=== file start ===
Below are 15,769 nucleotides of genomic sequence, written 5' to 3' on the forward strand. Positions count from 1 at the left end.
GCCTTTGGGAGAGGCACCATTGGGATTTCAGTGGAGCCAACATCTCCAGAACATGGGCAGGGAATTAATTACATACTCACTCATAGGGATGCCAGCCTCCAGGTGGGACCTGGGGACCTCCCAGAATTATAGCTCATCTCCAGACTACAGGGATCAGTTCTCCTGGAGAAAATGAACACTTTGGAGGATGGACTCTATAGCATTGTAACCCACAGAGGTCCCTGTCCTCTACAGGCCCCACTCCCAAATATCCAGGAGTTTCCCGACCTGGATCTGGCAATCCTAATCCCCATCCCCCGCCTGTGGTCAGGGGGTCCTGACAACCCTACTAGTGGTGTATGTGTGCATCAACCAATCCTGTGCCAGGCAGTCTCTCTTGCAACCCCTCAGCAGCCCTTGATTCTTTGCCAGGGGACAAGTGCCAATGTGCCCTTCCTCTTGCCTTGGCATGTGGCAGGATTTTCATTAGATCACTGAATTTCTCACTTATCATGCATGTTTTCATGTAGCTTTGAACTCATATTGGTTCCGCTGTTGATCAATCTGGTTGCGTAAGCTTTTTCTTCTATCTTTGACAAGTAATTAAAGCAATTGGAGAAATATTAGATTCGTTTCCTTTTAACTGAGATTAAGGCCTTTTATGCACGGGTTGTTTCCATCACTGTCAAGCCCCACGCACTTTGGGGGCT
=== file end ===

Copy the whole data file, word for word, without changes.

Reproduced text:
Below are 15,769 nucleotides of genomic sequence, written 5' to 3' on the forward strand. Positions count from 1 at the left end.
GCCTTTGGGAGAGGCACCATTGGGATTTCAGTGGAGCCAACATCTCCAGAACATGGGCAGGGAATTAATTACATACTCACTCATAGGGATGCCAGCCTCCAGGTGGGACCTGGGGACCTCCCAGAATTATAGCTCATCTCCAGACTACAGGGATCAGTTCTCCTGGAGAAAATGAACACTTTGGAGGATGGACTCTATAGCATTGTAACCCACAGAGGTCCCTGTCCTCTACAGGCCCCACTCCCAAATATCCAGGAGTTTCCCGACCTGGATCTGGCAATCCTAATCCCCATCCCCCGCCTGTGGTCAGGGGGTCCTGACAACCCTACTAGTGGTGTATGTGTGCATCAACCAATCCTGTGCCAGGCAGTCTCTCTTGCAACCCCTCAGCAGCCCTTGATTCTTTGCCAGGGGACAAGTGCCAATGTGCCCTTCCTCTTGCCTTGGCATGTGGCAGGATTTTCATTAGATCACTGAATTTCTCACTTATCATGCATGTTTTCATGTAGCTTTGAACTCATATTGGTTCCGCTGTTGATCAATCTGGTTGCGTAAGCTTTTTCTTCTATCTTTGACAAGTAATTAAAGCAATTGGAGAAATATTAGATTCGTTTCCTTTTAACTGAGATTAAGGCCTTTTATGCACGGGTTGTTTCCATCACTGTCAAGCCCCACGCACTTTGGGGGCT